The arrival of warm weather means more insects will be out, some of whom will turn out to be garden pests. Homemade traps can be used to identify pests and monitor their activities, and sometimes traps are so effective that they provide a respectable level of control. Here are six homemade traps for garden pests to help you monitor insect life in your garden and warn you when pests are active.
Pit Traps for Slugs and Earwigs
Leaf-eating slugs like to go out at night for a bit of beer, the most popular bait for slug traps. Shallow containers filled with an inch of beer are placed among lettuce, strawberries, or other plants with slug issues, and the slugs come for a drink and then fall in and drown. You also can use sugar water with a light sprinkling of yeast instead of beer, or a thin slurry of flour, yeast and sugar. Slugs are attracted by the fermentation gases, preferring the traps over your plants.
The bane of container gardeners, earwigs hide under pots during the day and come out at night to chew ragged holes in plants. Shallow containers baited with vegetable oil and a spritz of soy sauce are remarkably effective earwig traps when placed among container plants at night.
Sticky Traps for Tiny Insects
Small insects including aphids, flies, flea beetles, and whiteflies can be caught with sticky traps, which can be made from cards, cups or other objects coated with a sticky substance. Tangle Trap is great because it’s weatherproof, but you will snare plenty of little victims with petroleum jelly or any thick syrup as a sticky coating for your homemade traps.
It is important to think strategically. In my garden, I have a problem with onion maggots, the larvae of a fast-moving little fly that’s active in late spring. Yellow sticky traps placed among my garlic let me know if it’s looking like a good year or a bad one. If I catch more than a few flies in early May, the plants get covered with row cover.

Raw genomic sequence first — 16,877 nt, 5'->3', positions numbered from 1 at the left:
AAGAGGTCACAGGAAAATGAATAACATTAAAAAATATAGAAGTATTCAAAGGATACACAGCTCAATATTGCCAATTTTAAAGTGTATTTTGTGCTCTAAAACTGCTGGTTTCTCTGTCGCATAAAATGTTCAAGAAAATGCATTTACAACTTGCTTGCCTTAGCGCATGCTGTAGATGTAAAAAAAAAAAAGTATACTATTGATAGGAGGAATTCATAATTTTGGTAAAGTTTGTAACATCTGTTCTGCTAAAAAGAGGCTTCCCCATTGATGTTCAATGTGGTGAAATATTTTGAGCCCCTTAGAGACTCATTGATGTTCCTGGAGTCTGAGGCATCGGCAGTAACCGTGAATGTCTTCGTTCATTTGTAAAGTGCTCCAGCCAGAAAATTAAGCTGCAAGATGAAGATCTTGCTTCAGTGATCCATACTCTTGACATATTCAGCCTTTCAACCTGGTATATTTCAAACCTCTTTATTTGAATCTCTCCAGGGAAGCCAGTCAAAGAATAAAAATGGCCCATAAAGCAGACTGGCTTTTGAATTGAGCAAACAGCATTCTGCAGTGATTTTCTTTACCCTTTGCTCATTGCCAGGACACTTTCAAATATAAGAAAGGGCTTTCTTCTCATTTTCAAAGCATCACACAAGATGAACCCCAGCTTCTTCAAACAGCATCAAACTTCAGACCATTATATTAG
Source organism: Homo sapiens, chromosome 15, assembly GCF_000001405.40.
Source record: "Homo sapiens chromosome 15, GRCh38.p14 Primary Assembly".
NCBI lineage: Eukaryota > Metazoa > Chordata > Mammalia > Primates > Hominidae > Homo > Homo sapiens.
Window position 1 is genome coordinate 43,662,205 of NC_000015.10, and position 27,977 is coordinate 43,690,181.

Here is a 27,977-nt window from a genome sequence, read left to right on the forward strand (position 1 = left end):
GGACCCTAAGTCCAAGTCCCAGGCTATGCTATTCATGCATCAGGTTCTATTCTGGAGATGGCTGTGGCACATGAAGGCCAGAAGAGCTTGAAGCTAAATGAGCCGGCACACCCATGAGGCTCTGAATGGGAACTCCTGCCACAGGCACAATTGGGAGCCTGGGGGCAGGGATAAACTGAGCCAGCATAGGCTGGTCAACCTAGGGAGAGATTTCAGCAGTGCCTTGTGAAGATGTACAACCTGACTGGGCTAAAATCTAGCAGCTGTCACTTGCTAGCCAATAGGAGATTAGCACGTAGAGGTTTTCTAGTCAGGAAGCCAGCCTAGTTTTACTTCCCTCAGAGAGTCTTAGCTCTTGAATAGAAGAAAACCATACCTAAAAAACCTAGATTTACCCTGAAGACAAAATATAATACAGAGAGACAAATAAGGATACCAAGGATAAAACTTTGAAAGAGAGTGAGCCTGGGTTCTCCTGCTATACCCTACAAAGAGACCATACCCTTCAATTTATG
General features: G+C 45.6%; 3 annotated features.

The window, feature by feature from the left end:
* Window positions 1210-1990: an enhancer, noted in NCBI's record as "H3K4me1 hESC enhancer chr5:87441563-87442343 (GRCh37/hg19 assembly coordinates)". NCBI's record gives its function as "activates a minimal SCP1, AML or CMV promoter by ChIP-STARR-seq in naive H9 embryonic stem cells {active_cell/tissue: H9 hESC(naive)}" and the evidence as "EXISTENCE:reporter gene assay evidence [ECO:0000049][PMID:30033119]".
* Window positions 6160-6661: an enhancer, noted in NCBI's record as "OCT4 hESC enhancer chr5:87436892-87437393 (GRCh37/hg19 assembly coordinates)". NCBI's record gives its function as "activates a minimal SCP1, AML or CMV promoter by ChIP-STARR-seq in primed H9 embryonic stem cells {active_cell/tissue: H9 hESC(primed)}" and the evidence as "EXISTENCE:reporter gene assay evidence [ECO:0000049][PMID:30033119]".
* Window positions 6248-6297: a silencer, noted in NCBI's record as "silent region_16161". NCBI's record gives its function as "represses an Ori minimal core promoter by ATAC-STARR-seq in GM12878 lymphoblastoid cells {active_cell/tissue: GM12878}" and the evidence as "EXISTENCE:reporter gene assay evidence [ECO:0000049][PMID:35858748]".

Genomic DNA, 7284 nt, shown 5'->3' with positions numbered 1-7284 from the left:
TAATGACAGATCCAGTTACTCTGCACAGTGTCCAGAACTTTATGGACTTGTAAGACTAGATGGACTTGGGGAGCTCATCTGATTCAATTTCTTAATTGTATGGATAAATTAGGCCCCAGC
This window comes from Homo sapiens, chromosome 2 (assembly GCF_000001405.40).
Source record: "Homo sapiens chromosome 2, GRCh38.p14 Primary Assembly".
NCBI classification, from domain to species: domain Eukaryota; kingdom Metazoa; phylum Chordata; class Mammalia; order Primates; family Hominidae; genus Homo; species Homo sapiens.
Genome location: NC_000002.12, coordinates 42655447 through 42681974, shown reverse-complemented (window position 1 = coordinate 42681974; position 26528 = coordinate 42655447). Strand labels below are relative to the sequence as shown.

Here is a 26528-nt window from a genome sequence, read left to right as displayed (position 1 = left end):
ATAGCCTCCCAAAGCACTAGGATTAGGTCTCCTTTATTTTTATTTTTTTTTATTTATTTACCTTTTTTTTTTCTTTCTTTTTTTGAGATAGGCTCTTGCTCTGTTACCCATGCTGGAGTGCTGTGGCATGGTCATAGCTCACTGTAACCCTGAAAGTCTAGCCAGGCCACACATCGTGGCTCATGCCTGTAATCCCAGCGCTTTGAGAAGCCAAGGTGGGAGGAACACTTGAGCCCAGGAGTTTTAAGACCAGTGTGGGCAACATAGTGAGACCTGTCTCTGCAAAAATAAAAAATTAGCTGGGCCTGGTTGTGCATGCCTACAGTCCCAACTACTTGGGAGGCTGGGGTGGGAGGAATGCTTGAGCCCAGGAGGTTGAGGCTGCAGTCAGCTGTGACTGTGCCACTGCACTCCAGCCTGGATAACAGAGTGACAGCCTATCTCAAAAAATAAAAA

A wide variety of insects are attracted to the color yellow, including flies, flea beetles, and cucumber beetles, but some aphids prefer spring green, and thrips are drawn to the color blue. You can paint homemade sticky traps the color you want before applying a sticky coating. Also install any hanging hooks or hardware in your trap before you get out the sticky stuff.
Yellow Pan Traps for Aphids and Squash Vine Borers
If you have ever left a yellow bucket filled with water sitting in your garden, you have probably seen a yellow pan trap in action. Insects are attracted by the color yellow, but end up stuck in the water. Adding a few drops of liquid soap to the water in a pan trap helps insects drown faster by hampering their ability to swim.
Very shallow containers such as yellow frisbees are fine for catching aphids and other small insects, but deeper vessels that hold more than two inches of water are better for nabbing larger creatures such as the moth whose young become squash vine borers. The large black and orange moths fly during the day, making a loud buzzing noise, starting in early summer. Yellow pan traps placed among squash plants can help you monitor their emergence, robbing this pest of its stealth advantage.
Yellow Traps for Cucumber Beetles
One of the problems with open pan traps is that they may also capture bees and other beneficial insects. To prevent these types of unwanted casualties, you can make jug or bottle traps with entry holes tailored to the size of the pest insect you want to trap. For example, a paper hole punch is a handy tool for making small holes to exclude bees in traps intended for cucumber beetles like the one above. To make the trap work better, cucumber peels added to the jar will work as a lure.
What if you put out a trap and catch nothing? This is good! Wait a week or two and monitor again, and continue to watch your plants for signs of serious trouble. Some trapping here, some hand picking there, and you may just have an easy season.